Microsoft’s profits rise by 33% thanks to investments in artificial intelligence and cloud computing

Microsoft’s profits rise by 33% thanks to investments in artificial intelligence and cloud computing

Microsoft said its profits for the October-December quarter rose 33%, helped by its significant investments in artificial intelligence technology.

The company reported net income for the quarter of $21.87 billion, or $2.93 per diluted share, beating Wall Street expectations of $2.79 per share. The Redmond, Wash.-based software maker reported revenue of $62.02 billion in the quarter, up 18% from $52.75 billion a year earlier, also beating expectations.

“Microsoft is firmly positioning itself as a leader in the AI ​​race,” said Jeremy Goldman, director of briefings at Insider Intelligence. In addition to other benefits, Goldman suggested that AI technology could help expand Microsoft’s share of digital advertising. His company expects Microsoft’s worldwide ad revenue to grow 12% this year to $14.93 billion, but also notes that Google is expected to expand its much larger advertising business by 10% in the same period.

Analysts surveyed by FactSet Research expected Microsoft to generate revenue of $61.14 billion, and currently expects revenue of $60.97 billion for the January-March quarter. These results are the first to include the financial resources of video game maker Activision Blizzard, which Microsoft officially acquired on October 13 for $69 billion.

This merger boosted Microsoft’s revenue growth by four points, according to James Ambrose, the company’s director of investor relations. But he said it also reduced operating profit by about $440 million as a result of purchasing account adjustments and integration and transaction costs.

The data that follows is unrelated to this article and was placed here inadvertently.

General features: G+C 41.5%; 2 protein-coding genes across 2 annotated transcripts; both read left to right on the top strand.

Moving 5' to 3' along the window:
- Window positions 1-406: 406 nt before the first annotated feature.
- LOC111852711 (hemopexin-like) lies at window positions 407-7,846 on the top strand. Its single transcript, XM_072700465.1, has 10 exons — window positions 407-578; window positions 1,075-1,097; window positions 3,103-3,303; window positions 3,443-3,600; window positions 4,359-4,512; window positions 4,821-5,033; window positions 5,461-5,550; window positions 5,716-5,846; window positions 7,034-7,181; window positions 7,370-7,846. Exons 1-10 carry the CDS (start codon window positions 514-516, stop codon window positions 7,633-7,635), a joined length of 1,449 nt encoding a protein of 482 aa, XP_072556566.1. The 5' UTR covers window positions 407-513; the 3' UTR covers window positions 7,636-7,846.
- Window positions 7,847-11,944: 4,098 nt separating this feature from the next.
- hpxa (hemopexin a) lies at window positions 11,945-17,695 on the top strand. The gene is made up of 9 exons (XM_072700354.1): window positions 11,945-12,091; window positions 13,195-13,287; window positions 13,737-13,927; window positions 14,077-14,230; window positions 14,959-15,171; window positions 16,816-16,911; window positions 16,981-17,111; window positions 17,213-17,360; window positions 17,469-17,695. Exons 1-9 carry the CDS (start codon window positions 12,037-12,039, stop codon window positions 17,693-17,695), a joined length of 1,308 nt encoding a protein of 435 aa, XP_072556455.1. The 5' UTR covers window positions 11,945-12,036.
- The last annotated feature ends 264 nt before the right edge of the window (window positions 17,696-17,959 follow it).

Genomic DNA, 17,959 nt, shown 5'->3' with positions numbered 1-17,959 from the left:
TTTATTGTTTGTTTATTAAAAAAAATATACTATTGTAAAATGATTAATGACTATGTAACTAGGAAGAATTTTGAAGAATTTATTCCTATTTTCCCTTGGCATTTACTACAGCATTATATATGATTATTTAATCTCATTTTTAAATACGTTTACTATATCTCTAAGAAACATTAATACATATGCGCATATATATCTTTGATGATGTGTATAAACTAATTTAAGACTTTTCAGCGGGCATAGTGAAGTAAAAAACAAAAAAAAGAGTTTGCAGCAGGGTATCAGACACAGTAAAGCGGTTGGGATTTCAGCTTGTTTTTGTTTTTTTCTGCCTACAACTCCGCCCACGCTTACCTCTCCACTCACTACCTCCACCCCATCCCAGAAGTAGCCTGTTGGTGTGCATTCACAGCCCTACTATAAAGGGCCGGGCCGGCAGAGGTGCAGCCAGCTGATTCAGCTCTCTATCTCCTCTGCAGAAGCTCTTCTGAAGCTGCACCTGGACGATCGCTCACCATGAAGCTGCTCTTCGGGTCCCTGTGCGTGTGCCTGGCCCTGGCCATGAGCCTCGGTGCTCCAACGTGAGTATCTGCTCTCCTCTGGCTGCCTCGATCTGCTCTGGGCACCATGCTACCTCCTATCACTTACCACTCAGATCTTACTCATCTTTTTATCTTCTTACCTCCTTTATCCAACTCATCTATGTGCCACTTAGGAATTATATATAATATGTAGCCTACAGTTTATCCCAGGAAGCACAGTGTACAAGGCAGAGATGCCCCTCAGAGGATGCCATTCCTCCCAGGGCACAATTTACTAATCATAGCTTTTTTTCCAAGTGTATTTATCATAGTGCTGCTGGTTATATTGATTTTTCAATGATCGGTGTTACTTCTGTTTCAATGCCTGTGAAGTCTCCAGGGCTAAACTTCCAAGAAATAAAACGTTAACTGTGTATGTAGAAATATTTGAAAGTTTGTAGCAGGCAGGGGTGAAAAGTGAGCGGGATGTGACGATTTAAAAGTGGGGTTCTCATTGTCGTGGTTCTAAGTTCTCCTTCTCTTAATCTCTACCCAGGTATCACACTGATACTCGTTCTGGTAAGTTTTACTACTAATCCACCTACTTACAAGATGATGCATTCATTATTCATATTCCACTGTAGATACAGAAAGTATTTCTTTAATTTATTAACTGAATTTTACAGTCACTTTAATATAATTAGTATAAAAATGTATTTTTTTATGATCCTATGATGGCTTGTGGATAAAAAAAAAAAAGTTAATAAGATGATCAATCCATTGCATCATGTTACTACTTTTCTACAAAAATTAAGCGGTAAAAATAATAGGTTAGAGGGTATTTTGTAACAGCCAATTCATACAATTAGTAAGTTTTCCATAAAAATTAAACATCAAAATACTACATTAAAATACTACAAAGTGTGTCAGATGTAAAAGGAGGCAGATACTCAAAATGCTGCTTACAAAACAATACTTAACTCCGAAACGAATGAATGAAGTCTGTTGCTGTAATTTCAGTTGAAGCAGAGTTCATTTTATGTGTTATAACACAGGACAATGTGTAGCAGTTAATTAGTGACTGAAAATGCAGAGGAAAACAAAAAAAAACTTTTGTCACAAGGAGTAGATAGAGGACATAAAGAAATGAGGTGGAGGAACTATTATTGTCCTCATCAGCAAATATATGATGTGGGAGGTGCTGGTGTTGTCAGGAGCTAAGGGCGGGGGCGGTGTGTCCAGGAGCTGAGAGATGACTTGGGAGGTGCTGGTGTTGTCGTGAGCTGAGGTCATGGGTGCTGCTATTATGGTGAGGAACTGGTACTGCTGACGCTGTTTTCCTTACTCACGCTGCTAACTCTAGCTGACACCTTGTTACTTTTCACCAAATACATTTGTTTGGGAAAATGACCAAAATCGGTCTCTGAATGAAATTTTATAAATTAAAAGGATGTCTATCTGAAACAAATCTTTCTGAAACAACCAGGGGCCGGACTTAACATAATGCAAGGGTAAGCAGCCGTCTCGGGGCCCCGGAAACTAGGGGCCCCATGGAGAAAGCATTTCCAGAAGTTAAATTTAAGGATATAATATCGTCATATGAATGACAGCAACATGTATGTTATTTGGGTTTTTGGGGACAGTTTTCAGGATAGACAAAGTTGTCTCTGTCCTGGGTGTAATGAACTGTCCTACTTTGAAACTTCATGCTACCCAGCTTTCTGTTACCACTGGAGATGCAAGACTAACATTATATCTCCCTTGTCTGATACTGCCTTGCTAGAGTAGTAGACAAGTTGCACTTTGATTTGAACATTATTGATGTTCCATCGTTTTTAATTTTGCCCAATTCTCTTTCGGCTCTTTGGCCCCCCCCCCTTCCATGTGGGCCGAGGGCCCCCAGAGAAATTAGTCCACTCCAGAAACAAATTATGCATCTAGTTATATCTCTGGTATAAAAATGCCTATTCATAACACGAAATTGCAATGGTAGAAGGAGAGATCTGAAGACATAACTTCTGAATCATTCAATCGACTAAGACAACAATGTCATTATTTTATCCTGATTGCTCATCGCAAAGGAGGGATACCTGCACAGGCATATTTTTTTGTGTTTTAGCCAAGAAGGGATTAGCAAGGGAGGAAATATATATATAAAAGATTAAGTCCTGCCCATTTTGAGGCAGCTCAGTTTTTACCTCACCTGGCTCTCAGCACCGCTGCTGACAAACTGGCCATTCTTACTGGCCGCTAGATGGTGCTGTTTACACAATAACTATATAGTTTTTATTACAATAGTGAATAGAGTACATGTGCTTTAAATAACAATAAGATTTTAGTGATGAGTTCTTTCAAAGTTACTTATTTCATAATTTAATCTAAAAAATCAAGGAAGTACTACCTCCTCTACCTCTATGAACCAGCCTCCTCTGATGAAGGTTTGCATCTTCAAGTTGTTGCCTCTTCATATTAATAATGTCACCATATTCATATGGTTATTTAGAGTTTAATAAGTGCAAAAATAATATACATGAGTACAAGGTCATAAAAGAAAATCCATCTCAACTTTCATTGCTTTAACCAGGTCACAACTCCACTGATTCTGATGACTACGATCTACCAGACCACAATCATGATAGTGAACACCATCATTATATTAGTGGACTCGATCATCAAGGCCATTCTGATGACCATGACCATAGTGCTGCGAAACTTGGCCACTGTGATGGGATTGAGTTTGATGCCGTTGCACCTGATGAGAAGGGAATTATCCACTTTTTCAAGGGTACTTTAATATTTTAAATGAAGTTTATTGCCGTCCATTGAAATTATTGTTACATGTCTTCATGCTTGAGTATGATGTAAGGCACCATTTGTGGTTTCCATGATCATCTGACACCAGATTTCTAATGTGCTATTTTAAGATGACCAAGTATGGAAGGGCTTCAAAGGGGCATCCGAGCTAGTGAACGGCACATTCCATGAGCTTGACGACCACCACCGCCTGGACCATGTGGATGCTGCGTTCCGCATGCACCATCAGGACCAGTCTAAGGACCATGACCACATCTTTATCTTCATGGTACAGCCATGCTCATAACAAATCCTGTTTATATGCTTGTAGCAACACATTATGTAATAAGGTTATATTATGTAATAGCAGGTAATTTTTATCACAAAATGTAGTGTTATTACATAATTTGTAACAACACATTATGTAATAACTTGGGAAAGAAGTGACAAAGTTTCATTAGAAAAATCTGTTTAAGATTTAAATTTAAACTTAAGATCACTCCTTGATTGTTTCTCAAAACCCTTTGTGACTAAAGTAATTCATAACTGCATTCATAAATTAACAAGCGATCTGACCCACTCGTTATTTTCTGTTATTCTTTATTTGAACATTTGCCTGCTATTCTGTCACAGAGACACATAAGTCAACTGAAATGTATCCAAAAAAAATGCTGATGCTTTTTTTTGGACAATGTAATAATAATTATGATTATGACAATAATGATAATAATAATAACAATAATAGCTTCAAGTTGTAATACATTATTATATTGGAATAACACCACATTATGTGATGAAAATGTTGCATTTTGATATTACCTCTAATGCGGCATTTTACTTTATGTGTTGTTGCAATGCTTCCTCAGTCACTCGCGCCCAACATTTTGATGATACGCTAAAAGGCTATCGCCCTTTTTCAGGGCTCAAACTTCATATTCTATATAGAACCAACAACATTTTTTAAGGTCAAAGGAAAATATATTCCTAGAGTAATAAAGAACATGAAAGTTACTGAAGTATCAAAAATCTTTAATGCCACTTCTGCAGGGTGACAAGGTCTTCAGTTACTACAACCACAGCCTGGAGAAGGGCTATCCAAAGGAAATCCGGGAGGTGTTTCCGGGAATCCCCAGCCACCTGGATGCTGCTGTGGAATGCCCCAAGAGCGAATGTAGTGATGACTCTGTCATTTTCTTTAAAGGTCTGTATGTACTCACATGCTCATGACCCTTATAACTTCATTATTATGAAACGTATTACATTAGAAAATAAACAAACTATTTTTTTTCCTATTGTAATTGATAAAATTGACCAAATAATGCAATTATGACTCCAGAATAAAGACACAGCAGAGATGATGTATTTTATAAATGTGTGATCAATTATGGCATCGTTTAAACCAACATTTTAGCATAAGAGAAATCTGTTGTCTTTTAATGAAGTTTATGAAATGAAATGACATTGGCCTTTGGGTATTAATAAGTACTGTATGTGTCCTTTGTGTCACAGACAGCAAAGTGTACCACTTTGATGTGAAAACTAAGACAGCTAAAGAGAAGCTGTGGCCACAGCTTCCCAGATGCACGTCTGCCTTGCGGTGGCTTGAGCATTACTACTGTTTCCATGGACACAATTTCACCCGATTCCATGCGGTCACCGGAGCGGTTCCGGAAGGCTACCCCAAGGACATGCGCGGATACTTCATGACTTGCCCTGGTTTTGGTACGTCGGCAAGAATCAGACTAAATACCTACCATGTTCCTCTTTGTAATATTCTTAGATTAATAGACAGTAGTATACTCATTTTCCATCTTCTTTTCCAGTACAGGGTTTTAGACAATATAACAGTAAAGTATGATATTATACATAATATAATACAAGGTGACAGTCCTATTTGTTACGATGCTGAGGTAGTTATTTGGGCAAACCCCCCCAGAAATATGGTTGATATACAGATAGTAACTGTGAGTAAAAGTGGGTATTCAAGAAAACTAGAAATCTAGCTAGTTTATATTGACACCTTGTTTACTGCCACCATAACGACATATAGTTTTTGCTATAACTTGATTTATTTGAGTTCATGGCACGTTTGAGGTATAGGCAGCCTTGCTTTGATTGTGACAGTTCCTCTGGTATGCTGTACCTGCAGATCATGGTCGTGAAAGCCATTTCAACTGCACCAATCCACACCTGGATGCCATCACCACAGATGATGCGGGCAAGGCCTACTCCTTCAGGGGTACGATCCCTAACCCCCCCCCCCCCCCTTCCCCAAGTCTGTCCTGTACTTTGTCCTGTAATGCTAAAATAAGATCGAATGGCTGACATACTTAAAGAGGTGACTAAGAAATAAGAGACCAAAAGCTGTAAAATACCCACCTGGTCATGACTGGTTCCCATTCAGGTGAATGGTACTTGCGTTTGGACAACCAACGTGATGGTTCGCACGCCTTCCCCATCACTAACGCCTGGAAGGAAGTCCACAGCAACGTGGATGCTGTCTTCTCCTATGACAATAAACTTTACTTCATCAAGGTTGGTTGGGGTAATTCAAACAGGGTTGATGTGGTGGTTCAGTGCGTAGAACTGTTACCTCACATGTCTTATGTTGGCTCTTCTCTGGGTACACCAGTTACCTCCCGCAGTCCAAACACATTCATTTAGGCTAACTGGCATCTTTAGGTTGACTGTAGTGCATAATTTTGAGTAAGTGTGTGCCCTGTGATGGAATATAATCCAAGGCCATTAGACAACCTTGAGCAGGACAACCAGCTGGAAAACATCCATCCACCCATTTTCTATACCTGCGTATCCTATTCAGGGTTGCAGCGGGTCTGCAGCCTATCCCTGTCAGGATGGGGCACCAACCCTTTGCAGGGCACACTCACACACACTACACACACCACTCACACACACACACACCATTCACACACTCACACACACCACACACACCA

Microsoft shares initially fell in after-hours trading, falling nearly 2% to $400.86, though they later recovered much of that loss. Analysts noted that investors were initially concerned about Microsoft’s continued aggressive investment plans.

Microsoft’s cloud-focused business has outpaced its other divisions, with revenue expanding 20% ​​from the same time last year to $25.88 billion during the quarter.

Revenue from the company’s Office suite of email and other workplace products, as well as professional social network LinkedIn, grew 13% to $19.25 billion during the quarter.

The Windows-led personal computing business, which includes the company’s video games and Xbox services, grew 19% to $16.89 billion. These numbers reflect the huge impact of Activision Blizzard’s addition to the sector. Microsoft’s Xbox-related revenue rose 61% in the quarter, although the company attributed 55 points of that figure to the addition of Activision, known for producing the highly successful Call of Duty game series.

(Tags for translation)Cloud Computing

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